Gerald Holton

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For the designer of the peace symbol "☮", see Gerald Holtom.

Gerald James Holton (born May 23, 1922)[1] is Mallinckrodt Research Professor of Physics and Research Professor of the History of Science, Emeritus, at Harvard University.[2]

Born 1922 in Berlin, he grew up in Vienna before emigrating in 1938. He received an electrical engineering certificate from the School of Technology, City of Oxford (now Oxford Brookes University) and then Wesleyan University, where he received B.A. (1941) and M.A. (1942) degrees.[2][3]

As a student of Percy Williams Bridgman, he obtained his Ph.D. at Harvard in 1948. His chief interests are in the history and philosophy of science, in the physics of matter at high pressure, and in the study of career paths of young scientists. Along with co-author Gerhard Sonnert he has studied and published works on the gender gap in science studies and careers. In 1952, he published Introduction to Concepts and Theories in Physical Sciences, a seminal work in the development of physics education, which led to Harvard Project Physics, the NSF sponsored national curriculum-development project that he co-directed. [3]

Gerald Holton is a Fellow of the American Physical Society, the American Philosophical Society, and the American Academy of Arts and Sciences (1956),[4] as well as several European learned societies. He served as President of the History of Science Society from 1983-84[5] and served on a number of U.S. National Commissions, including those on UNESCO and Excellence on Education. He also served on the board of trustees of Science Service, now known as Society for Science & the Public, from 1972-1978.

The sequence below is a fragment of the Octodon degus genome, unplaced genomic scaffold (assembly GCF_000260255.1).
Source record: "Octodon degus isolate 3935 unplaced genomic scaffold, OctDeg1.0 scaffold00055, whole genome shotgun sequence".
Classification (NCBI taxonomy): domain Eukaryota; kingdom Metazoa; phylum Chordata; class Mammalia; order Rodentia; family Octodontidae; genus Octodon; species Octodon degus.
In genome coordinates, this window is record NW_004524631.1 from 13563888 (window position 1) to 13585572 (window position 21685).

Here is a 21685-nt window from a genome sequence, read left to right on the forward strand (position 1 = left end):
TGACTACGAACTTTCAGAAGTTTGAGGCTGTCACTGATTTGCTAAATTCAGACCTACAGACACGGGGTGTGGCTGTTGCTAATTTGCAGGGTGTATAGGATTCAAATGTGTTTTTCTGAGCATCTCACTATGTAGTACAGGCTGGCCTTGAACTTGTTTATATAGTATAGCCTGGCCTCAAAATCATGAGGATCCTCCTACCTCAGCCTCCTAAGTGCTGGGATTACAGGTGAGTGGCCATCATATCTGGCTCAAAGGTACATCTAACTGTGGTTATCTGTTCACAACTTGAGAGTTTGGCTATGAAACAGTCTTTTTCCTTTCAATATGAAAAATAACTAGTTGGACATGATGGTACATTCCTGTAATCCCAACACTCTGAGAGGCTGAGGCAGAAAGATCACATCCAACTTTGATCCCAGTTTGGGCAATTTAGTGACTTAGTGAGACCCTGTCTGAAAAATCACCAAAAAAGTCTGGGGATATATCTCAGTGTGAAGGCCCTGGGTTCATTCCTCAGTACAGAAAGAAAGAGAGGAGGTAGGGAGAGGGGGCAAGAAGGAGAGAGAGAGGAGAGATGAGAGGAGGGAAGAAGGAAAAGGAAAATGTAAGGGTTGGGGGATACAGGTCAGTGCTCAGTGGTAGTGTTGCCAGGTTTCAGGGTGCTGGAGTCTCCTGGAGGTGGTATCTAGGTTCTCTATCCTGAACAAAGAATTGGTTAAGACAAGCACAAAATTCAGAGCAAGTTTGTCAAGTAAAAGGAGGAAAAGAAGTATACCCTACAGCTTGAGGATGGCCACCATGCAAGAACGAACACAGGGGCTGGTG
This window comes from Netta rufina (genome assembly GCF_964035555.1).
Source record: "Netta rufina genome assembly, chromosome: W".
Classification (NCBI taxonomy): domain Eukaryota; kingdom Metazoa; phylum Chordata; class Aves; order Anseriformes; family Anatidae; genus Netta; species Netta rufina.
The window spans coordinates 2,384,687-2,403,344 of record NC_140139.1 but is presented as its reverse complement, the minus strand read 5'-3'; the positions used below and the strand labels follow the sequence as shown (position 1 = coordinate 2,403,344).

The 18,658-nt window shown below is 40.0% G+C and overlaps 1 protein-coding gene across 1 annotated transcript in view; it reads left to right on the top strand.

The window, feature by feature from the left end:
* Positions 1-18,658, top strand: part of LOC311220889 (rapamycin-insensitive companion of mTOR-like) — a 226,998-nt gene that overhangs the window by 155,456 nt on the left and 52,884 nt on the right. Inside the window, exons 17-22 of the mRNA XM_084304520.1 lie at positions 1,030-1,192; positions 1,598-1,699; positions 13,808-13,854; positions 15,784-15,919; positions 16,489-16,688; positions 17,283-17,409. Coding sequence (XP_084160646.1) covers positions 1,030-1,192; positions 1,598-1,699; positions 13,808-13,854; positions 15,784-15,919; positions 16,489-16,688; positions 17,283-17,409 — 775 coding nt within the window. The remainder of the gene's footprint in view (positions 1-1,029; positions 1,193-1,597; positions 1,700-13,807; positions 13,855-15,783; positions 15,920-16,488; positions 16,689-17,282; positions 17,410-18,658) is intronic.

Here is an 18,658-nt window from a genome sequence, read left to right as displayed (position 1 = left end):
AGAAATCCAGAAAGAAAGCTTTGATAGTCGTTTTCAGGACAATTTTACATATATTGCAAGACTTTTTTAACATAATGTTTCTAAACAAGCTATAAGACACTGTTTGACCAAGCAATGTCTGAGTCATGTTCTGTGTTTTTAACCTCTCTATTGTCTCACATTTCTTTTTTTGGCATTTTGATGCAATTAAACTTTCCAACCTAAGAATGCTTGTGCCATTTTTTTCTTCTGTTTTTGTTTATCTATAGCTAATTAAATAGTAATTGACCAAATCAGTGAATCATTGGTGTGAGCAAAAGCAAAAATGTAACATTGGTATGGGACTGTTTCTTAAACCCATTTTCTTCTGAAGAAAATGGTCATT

His book publications include Thematic Origins of Scientific Thought, The Scientific Imagination, Einstein, History and Other Passions, Science and Antiscience, and Victory and Vexation in Science. He is also author, with Gerhard Sonnert, of What Happened to the Children Who Fled from Nazi Persecution.

Holton is founding editor of the quarterly journal Daedalus, and founder in 1972 of the Newsletter on Science, Technology, and Human Values (from 1976 Science, Technology, and Human Values).[2] He was also on the editorial committee of the Collected Papers of Albert Einstein. Professor Holton has received the Sarton Medal of the History of Science Society, the Andrew Gemant Award of the American Institute of Physics, the Abraham Pais Prize of the American Physical Society, and the Robert A. Millikan award of the American Association of Physics Teachers.

In 1981 the National Endowment for the Humanities selected Holton for the tenth Jefferson Lecture, the U.S. federal government's highest honor for achievement in the humanities. Holton was the first scientist selected for this honor, and his lecture was entitled "Where is Science Taking Us?"[6] In his lecture, Holton argued that Jefferson's vision of science as a force for social improvement was still viable, opined that there had been a "relocation of the center of gravity" of scientific inquiry toward solving society's important problems,[7] and cautioned that science education had to be improved dramatically or only a small "technological elite" would be equipped to take part in self-government.[8]

A considerable and growing collection of his papers are being collected by Harvard University Archives, donated by Holton since 2007. One document box is entitled "Strange melodies" and "crackpot letters", 1953-1980.[2]

See also[edit]

References[edit]

  1. ^ Holton, Gerald J. "United States Public Records Inde". familysearch. Retrieved 11 December 2013. 
  2. ^ a b c d "Gerald James Holton personal archive, 1919-2011, 2013 and undated-an inventory". Harvard University Archives. President and Fellows of Harvard College. Retrieved 7 September 2013. 
  3. ^ a b "Gerald Holton Wins Pais Prize", History of Physics Newsletter, American Physical Society, Spring 2008.
  4. ^ "Book of Members, 1780–2010: Chapter H". American Academy of Arts and Sciences. Retrieved August 5, 2014. 
  5. ^ The History of Science Society "The Society: Past Presidents of the History of Science Society", accessed 4 December 2013
  6. ^ Jefferson Lecturers at NEH Website (accessed January 22, 2009).
  7. ^ Alvin Krebs and Robert McG. Thomas, "Notes on People; Jeffersonian Theory Gets New Lease on Life," New York Times, May 12, 1981.
  8. ^ "Holton, in Jefferson Lecture, Criticizes Science Education," Harvard Crimson, May 15, 1981.

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